Narcotic painkillers (opioids) can be life-saving for those struggling with chronic pain. They can also provide a strong high for those seeking to abuse these powerful drugs. Where is the line drawn between use and abuse? And more importantly, who is responsible when these drugs are misused and people suffer addiction or death?
Some people blame the doctors for prescribing more than necessary. Others think the patients should be responsible with their own use. Right now, the spotlight is on the drug companies who allegedly ship more opioids than necessary to certain communities.
Do drug companies understand the risk of prescription opioids, and have they been recklessly and knowingly funneling excessive amounts of pain pills into certain communities? These questions are on the minds of those living in communities plagued by opioid overdose deaths.
An Ohio federal judge has put together bellwether cases (a small consolidation of lawsuits, taken from a larger group of similar cases) as part of a multidistrict litigation (MDL) against opioid manufacturers and distributors. This MDL "involves more than 250 lawsuits targeting various drugmakers, major distributors, and pharmacy chains. Damages could reach into the hundreds of billions of dollars." These cases will resolve disputed legal issues and bring hundreds of lawsuits towards a settlement.
Ohio U.S. District Judge Dan Aaron Polster ordered the Drug Enforcement Agency to divulge sales data for six states (Ohio, West Virginia, Illinois, Michigan, Florida and Alabama) for prescription opioids from 2006-2014. The order was issued in early February and after much filibustering, the DEA released the information in early May.
The courts are using data from the DEA to see which drug companies are sending more opioids than necessary. This data has given the plaintiffs' (which include local governments, unions, and hospitals) lawyers valuable information to help them move forward with the cases, especially with which drug companies to include or exclude in the MDL.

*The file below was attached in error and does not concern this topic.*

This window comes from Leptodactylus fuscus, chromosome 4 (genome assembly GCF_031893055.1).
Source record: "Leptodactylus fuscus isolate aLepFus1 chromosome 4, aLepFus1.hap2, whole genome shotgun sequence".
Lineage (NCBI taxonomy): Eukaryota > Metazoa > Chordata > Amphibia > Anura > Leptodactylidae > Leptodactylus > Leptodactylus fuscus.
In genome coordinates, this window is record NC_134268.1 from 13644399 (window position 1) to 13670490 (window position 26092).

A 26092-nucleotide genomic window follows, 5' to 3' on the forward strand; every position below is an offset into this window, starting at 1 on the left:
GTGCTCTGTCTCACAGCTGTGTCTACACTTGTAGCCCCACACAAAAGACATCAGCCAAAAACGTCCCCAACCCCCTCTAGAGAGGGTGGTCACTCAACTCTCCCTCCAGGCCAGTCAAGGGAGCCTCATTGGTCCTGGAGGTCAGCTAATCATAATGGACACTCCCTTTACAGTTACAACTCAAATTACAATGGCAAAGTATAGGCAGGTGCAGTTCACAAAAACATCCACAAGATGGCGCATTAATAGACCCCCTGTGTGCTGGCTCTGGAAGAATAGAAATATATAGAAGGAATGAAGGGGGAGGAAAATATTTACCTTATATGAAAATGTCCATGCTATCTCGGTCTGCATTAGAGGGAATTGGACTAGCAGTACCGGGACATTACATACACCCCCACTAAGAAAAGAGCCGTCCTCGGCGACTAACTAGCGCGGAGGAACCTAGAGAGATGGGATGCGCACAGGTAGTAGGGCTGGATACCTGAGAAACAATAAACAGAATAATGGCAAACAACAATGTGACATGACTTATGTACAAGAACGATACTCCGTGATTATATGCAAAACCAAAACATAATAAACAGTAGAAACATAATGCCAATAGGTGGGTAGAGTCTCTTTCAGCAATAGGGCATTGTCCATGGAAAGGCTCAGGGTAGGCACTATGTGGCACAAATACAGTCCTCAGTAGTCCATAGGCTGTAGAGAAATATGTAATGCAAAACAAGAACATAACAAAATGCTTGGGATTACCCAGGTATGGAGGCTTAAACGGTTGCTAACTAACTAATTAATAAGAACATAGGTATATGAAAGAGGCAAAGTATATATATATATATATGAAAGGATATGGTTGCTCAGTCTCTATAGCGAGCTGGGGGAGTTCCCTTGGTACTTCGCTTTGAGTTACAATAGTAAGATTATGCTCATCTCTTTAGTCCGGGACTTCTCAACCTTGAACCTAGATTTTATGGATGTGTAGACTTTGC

The drug distributors have become the biggest targets because the county by county marketshare in which they distribute differs greatly. Certain counties are receiving an exorbitant amount of pills, and knowing which distributors provide for these counties help determine who is at fault.
Judge Polster said, "the DEA data is allowing both the litigation and settlement tracks of this MDL to proceed based on meaningful, objective data, not conjecture or speculation. Moreover, the data is providing invaluable, highly specific information regarding historic patterns of opioid sales, which are proving very interesting to law enforcement."
The lawsuits generally allege that the medication makers overstated the drugs' benefits and downplayed their risks. Have you or someone you know had to deal with the effects of the overprescription of pain killers? Addiction? Lifestyle degradation? Even death? Get in touch with Reich and Binstock, and we can help you receive the settlement you deserve.